Liverpool Anti-Racism

20 May

This iconic photograph of John Barnes, one of Liverpool’s most famous black players, shows him as he backheels a banana off the pitch that had been thrown by a racist fan.

Liverpool FC is one of many clubs in England that have taken steps towards addressing the issue of discrimination in football. According to the Equality Standard established by Kick it Out, Liverpool is still in the preliminary stage. However, I am very pleased with the work that they have done so far and would like to share two films with you that demonstrate that Liverpool is moving in the right direction.

The first is a one-hour documentary called From Gayle to Babel: The Black Contribution to LFC that premiered in 2008 and celebrates the contribution of black players to the club’s success story as part of  Black History Month. The documentary features revealing interviews with a host of stars describing their experiences as black players from the 1970’s through to the present day. The documentary brings together Anfield’s first black footballer Howard Gayle, together with contributions from John Barnes, Emile Heskey and Ryan Babel amongst others. I’ll admit that I’m not a Liverpool supporter and knew very little about the club’s history but still found this documentary very insightful and worth watching. It is especially interesting to look at this issue through a historical lens and to examine the changing situation of racism in football. In particular, the film covers how each black player paved the way for the black player of the next generation.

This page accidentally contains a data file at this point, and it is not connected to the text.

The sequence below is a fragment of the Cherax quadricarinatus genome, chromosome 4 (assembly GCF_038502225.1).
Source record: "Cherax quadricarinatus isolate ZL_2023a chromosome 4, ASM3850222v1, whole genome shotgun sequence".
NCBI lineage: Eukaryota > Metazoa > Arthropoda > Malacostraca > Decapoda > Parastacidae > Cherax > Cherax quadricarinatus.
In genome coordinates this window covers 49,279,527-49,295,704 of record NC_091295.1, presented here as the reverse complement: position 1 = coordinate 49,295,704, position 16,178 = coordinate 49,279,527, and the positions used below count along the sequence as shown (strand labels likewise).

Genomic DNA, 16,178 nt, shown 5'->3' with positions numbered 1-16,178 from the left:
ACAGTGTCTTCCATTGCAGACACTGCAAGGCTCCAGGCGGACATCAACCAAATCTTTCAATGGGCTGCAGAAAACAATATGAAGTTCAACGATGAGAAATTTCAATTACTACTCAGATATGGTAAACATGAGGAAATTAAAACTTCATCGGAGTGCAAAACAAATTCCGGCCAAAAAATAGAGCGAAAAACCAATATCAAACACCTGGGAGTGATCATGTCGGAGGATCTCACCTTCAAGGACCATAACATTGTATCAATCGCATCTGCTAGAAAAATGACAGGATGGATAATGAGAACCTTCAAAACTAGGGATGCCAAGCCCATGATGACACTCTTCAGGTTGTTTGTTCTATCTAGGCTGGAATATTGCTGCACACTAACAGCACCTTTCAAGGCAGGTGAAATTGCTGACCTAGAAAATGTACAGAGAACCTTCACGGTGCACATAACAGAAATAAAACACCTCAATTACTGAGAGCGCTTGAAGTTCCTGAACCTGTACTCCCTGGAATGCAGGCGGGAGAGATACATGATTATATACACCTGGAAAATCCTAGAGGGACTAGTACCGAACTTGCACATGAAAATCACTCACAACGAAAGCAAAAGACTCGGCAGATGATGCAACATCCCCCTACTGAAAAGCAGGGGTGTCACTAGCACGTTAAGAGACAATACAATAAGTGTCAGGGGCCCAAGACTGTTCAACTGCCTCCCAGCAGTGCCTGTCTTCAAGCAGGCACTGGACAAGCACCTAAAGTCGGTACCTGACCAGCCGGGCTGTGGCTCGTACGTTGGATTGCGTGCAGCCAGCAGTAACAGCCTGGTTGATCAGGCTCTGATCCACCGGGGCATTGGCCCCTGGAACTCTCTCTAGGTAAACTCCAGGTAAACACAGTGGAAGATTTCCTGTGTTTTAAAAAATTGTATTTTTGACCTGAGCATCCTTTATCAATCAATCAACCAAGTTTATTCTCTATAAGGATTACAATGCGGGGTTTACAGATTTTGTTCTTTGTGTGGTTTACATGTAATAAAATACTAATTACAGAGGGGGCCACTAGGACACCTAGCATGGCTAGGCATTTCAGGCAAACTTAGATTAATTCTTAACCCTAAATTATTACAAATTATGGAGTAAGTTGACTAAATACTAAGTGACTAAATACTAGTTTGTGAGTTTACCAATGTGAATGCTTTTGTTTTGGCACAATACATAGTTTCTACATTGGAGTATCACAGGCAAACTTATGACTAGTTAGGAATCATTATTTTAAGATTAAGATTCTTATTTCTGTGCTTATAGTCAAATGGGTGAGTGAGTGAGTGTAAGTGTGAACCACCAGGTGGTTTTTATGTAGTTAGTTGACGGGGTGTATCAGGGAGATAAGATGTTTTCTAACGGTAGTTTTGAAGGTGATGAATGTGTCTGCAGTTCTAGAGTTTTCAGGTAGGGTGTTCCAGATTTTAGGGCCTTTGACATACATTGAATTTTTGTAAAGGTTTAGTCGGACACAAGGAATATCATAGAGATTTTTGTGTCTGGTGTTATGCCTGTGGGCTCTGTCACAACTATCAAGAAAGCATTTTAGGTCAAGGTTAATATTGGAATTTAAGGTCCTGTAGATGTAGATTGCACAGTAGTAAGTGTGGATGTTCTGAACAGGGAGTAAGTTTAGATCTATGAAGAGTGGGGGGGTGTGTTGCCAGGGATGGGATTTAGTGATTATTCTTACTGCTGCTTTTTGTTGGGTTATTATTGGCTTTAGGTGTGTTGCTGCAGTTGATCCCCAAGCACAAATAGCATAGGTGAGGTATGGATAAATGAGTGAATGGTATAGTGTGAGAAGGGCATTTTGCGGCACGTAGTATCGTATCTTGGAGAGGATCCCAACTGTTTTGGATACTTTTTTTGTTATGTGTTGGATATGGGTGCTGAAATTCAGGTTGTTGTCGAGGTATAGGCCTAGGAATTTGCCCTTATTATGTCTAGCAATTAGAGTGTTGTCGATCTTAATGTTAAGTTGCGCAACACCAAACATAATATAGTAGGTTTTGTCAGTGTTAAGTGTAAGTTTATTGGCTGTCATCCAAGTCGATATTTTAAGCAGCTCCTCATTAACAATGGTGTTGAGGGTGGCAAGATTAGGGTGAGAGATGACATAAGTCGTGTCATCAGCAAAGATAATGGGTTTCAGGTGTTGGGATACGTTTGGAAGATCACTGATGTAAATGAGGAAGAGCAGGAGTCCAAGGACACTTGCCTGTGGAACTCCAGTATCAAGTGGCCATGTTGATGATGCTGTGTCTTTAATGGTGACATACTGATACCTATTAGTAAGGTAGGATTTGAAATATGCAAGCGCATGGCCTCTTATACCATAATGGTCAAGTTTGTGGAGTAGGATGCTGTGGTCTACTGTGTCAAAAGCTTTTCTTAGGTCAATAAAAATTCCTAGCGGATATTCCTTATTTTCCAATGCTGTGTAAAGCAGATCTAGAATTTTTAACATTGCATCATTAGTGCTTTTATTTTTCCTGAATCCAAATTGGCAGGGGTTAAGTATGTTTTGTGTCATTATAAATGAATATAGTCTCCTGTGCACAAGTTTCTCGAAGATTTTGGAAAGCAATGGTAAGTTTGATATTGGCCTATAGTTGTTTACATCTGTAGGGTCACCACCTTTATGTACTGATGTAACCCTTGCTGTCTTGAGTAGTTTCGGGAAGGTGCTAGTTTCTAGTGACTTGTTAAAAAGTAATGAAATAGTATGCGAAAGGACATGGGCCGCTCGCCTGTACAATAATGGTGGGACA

“The documentary shows pride in our diversity and celebrates the work of these footballers and the impact they’ve had at England’s most successful football club,” claims Rakesh Daryanani, Diversity & Inclusions Officer at LFC.

The film is available for free from Liverpool’s website and can be accessed through the link below

http://www.liverpoolfc.tv/eseason/History/Post-2000/From-Gayle-to-B-13911.php3

Another poignant film that Liverpool has to offer is called Colour Blind. The 20-minute drama was inspired by the 1970 comedy-drama Watermelon Man and shows a racist white family turn black for the day. The film was created after the gruesome murder of Anthony Walker, which was racially motivated. The murder jolted the Liverpool community and brought the issue of racial discrimination to the forefront of discussion. Four years after the murder, Liverpool FC chose to honor his memory  by teaming up with the Anthony Walker  Foundation to create the film.

David Okoro, Chairman of the Anthony Walker Foundation said: “By combining a very serious subject matter with comedy, the film manages to reach out to the same young people who are the focus of our education programme. If we can make just one person stop and think twice about the issues raised in the film then it can certainly be called a success.”

In response to the film, Liverpool captain Steven Gerrard says, “I think we are moving in the right direction as far as racism is concerned but we have to stay on top of it and keep drilling the message into people and society as a whole.

The film is available for free and can be accessed through the link below

http://www.liverpoolfc.tv/eseason/Features/Colour-Blind-13910.php3

Sources

http://www.liverpoolfc.tv/stadium/anti-racism

for more about the Anthony Walker murder read:

http://news.bbc.co.uk/2/hi/uk_news/england/merseyside/4477156.stm

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